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  1. Low-Level Properties in Perceptual Experience.Philip J. Walsh - 2017 - International Journal of Philosophical Studies 25 (5):682-703.
    Whether perceptual experience represents high-level properties like causation and natural-kind in virtue of its phenomenology is an open question in philosophy of mind. While the question of high-level properties has sparked disagreement, there is widespread agreement that the sensory phenomenology of perceptual experience presents us with low-level properties like shape and color. This paper argues that the relationship between the sensory character of experience and the low-level properties represented therein is more complex than most assume. Careful consideration of mundane examples, (...)
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  • Perceptual Experience in Kant and Merleau-Ponty.Peter Antich - 2019 - Journal of the British Society for Phenomenology 50 (3):220-233.
    I argue that the descriptions of perceptual experience offered by Kant and Merleau-Ponty are, contrary to what many commentators suppose, largely compatible. This is because the two are simply referring to different things when they talk about experience: Kant to empirical cognition and Merleau-Ponty to perception. Consequently, while Merleau-Ponty correctly denies that Kant accurately describes the conditions for the possibility of perception, Kant nevertheless provides a plausible account of the conditions of empirical judgment. Further, the two approach experience with different (...)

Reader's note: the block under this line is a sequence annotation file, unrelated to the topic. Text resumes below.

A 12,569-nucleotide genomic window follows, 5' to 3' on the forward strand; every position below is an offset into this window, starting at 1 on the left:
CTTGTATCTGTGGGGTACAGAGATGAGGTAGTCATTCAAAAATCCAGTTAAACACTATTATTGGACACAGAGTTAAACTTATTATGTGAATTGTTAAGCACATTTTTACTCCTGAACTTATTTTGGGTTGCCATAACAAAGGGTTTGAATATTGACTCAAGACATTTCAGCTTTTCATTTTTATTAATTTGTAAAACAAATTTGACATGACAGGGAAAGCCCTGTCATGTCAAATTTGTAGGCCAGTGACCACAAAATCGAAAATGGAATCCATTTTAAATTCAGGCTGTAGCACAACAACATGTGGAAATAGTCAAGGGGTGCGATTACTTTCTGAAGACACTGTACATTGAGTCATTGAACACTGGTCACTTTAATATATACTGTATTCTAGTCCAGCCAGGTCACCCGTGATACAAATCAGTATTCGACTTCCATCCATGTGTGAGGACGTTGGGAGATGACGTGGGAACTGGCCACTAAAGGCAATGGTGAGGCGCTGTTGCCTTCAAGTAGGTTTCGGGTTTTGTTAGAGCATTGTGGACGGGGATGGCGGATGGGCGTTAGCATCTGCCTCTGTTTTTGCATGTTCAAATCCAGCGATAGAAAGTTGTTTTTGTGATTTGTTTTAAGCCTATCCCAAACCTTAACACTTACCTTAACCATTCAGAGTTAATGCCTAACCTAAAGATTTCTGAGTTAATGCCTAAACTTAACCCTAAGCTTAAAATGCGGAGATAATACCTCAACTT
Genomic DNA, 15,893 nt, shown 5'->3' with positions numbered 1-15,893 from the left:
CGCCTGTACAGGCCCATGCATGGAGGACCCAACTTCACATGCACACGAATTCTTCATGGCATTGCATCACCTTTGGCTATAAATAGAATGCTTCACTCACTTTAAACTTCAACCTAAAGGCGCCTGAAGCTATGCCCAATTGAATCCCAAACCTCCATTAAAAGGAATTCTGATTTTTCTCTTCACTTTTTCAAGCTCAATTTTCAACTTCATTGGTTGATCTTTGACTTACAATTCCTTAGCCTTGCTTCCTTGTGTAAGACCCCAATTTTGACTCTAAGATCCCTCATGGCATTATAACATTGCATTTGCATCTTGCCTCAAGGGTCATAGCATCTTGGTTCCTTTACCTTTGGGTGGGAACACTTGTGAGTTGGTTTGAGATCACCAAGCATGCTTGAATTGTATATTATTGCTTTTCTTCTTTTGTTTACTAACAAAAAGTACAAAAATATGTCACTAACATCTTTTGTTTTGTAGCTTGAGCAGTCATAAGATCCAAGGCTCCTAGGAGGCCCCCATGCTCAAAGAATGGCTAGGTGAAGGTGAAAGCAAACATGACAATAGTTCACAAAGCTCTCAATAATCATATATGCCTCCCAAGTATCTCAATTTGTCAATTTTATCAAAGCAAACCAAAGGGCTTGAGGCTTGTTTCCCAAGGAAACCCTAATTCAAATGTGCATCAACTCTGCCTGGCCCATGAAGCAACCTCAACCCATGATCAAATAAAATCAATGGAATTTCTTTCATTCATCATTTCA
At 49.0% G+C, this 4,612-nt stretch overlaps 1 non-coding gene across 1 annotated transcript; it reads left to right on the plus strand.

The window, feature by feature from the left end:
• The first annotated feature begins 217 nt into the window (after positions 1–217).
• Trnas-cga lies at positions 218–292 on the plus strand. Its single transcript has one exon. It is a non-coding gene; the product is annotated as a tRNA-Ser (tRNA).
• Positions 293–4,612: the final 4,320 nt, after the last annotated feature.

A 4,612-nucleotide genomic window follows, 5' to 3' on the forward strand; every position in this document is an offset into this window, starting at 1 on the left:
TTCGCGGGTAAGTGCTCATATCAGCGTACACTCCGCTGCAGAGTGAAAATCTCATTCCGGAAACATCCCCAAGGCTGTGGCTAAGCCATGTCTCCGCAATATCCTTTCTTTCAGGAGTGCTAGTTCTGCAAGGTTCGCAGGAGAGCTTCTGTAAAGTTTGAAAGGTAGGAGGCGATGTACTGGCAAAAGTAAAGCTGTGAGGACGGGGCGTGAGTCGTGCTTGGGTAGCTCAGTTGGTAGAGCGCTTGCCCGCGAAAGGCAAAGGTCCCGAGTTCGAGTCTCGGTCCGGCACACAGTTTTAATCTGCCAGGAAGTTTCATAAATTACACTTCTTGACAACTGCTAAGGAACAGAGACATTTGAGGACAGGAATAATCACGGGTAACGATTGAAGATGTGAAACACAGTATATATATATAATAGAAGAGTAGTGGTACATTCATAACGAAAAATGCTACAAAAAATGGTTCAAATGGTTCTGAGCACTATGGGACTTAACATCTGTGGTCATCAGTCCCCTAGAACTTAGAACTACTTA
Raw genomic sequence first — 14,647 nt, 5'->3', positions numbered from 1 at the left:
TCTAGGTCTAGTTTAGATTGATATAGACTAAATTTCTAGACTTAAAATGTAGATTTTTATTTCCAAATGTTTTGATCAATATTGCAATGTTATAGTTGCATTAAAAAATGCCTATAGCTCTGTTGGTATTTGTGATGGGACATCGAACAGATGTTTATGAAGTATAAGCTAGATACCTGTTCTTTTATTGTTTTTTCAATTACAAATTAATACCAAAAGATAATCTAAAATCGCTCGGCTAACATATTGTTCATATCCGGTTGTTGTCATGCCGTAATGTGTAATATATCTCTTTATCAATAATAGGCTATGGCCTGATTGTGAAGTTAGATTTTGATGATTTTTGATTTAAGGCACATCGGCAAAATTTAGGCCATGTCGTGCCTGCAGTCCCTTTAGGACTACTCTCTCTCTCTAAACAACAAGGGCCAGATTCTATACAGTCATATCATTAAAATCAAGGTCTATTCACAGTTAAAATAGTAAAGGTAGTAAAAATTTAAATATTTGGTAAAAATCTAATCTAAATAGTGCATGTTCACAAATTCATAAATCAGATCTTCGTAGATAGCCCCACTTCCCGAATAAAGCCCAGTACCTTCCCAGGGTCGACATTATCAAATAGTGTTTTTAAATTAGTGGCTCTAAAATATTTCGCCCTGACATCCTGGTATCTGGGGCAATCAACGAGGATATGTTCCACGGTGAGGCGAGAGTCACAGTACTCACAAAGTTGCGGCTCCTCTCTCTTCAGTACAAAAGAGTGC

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  • Merleau‐Ponty on Abstract Thought in Mathematics and Natural Science.Samantha Matherne - 2018 - European Journal of Philosophy 26 (2):780-97.
    In this paper, I argue that in spite of suggestions to the contrary, Merleau-Ponty defends a positive account of the kind of abstract thought involved in mathematics and natural science. More specifically, drawing on both the Phenomenology of Perception and his later writings, I show that, for Merleau-Ponty, abstract thought and perception stand in the two-way relation of “foundation,” according to which abstract thought makes what we perceive explicit and determinate, and what we perceive is made to appear by abstract (...)
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